Recently, the incomparably intelligent Stevee at Cinematic Paradox wrote a clever post about movie characters who share similar personality traits to her. The idea struck me as such a brilliant one that I had to do one of my own, but before you read mine, I highly recommend you read hers.
Great. So now you get what this is all about, and without further ado, here is my list of characters:
Jim Kurring (John C. Reilly), Magnolia (1999):
One of Paul Thomas Anderson’s great abilities as a writer/director is the wide range of characters he is able to fluently write and create. Kurring is definitely the most sympathetic in the whole movie, and is a driving force for innocence, naivety and an obsession for the job. I can’t say that I’m innocent, or naive, but when I pursue something I do it with the same gusto and energy as Kurring. If only I could have half as many awesome monologues.
Antonius Block (Max von Sydow), The Seventh Seal (1957):
Most of the great Bergman characters are female, but a hefty percentage of the notable protagonists are male, too. And if there was one I had to compare myself to, it would probably be Block. I’m a halfway decent Chess player, I’m not confident in the existence of a deity (in fact, I’m probably atheist) and in at least a few senses of the word, I’m disillusioned, though reasonably happy with the world.
Jeffrey Beaumont (Kyle MacLachlan), Blue Velvet (1986):
We all like to have a bit of detective in us, and while I’m certainly no Sherlock Holmes or Hercule Poirot, MacLachlan’s determined self-made detective in the ruthless David Lynch thriller resembles my own stoic personality somewhat, though it’s hard to really analyse yourself and compare yourself to a movie character. But I’m like Beaumont, I suppose. Why? Because I’d really dig dating a young Laura Dern. And it’d be awesome to see Dean Stockwell singing Roy Orbison in a creepy voice.
Jerry Lundegaard (William H. Macy), Fargo (1996):
I would never commit any of the second-hand atrocities that Lundegaard does, but in other terms, I feel an eerie connection. “I’m cooperatin’ here!” is one of a few personal slogans I sport in public some times, and other things he says not only make me laugh but awkwardly remind me of my own stupidity sometimes.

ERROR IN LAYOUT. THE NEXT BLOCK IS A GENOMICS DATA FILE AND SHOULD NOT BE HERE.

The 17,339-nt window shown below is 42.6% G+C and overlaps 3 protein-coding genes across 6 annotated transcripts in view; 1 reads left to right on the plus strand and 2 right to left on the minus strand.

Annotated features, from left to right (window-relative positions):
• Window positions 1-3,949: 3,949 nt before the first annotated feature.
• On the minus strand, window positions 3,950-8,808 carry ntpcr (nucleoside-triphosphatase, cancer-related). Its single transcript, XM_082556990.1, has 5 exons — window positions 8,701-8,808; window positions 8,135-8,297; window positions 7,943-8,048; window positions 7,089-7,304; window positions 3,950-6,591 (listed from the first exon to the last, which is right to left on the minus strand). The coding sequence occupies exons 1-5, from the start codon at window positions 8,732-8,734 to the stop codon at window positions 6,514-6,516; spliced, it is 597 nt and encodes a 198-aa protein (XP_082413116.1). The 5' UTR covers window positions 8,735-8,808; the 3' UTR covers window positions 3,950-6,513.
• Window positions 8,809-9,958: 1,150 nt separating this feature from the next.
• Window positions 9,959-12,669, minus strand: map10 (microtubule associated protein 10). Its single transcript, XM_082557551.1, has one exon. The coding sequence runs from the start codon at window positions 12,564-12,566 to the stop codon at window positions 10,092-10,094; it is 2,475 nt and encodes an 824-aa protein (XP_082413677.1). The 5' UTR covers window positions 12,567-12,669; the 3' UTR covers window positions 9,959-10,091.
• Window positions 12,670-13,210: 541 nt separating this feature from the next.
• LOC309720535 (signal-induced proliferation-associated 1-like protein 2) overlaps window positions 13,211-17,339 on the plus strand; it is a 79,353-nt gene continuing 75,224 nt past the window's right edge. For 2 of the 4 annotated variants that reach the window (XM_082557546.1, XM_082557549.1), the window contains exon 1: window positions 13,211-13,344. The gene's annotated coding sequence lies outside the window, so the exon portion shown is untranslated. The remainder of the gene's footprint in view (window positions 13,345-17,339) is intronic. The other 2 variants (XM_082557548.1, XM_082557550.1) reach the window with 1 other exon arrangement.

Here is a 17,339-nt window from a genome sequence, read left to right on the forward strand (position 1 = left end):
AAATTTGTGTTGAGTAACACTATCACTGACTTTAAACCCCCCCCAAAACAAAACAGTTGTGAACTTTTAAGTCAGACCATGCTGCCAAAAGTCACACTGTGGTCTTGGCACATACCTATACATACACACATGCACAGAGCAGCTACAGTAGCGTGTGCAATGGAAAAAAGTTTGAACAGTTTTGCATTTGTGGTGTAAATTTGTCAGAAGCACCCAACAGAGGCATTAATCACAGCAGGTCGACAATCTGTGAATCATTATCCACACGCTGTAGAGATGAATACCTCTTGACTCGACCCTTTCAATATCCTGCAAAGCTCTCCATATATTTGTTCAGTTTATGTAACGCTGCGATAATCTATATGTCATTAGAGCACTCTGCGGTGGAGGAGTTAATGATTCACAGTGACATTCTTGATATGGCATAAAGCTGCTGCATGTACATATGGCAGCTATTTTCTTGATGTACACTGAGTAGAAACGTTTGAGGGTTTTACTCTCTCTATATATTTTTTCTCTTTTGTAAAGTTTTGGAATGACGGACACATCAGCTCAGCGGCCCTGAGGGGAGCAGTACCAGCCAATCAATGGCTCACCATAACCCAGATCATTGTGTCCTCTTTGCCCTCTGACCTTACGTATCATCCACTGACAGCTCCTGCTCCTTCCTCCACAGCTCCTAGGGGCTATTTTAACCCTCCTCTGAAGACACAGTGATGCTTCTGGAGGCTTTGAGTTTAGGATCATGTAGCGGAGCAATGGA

Harry Goldfarb (Jared Leto), Requiem for a Dream (2000):
I don’t do drugs, let me get that clear, but in almost all other aspects of Goldfarb’s personality, it’s a tick for me. I always want the best for everyone, but find at times it’s difficult to provide that. The only real difference is that I don’t give up as easily as him.
Patrick Bateman (Christian Bale), American Psycho (2000):
Although I can never prove this to you, I do not have homocidal tendencies, sick sexual preferences or any of the night-time evils that Bateman commits. I am not a narcissist, unlike him, either. I guess the only real similarity is our tastes in pop culture, which are shared by few other characters in recent memory in a manner as darkly comic as Bateman’s.
I hope the above list hasn’t weirded you out too much, but I guess what I’m trying to say can’t really be said without using idiotic cliches, but I’ll say it anyway: My personality, like everyone’s, is unique, and parts of the above six people can be put together to resemble something similar, but nothing can be exactly the same.
So what about you? Any movie characters that remind you (even minorly) of yourself? Leave a comment below. Thanks.
It’s Paul Thomas Anderson’s birthday today, so I’ve decided to honour the greatest living American film director (that’s right, I said it!) by presenting us with a look into his amazing mind and five crazy, unique characters that only he could have created.
1: Rahad Jackson, Boogie Nights (1997)
Even more astoundingly memorable than Mark Wahlberg’s Dirk Diggler or Burt Reynolds’s Jack Horner is Alfred Molina’s Rahad Jackson, who appears in only one scene, but one of the best scenes Anderson ever directed. His great tastes in American music and fiery rage with a gun are only two of the great reasons he’s on this list. Anderson created a character that any director or writer could easily have taken overboard, but has the right amount of great comedic value and genuinely chilling attitude.
2: Officer Jim Kurring, Magnolia (1999)
A warm source of naive empathy and contrasting experienced wisdom that is naturally necessary for a film like this, John C. Reilly delivers perhaps the most convicted and developed performance of his career as a young cop who falls in love with a drug addict, just one of various storylines in Anderson’s epic Boogie Nights follow-up. Delivering empowered Cops-style monologues to an imagined camera, and suffering for his job in the name of a God he’s forced to believe in following the death of his wife, Kurring is one of the most easily relatable and intricately accurate portrayals of hilarious naivety and saddening realization. Tough part of the job. Tough part of walking down the street.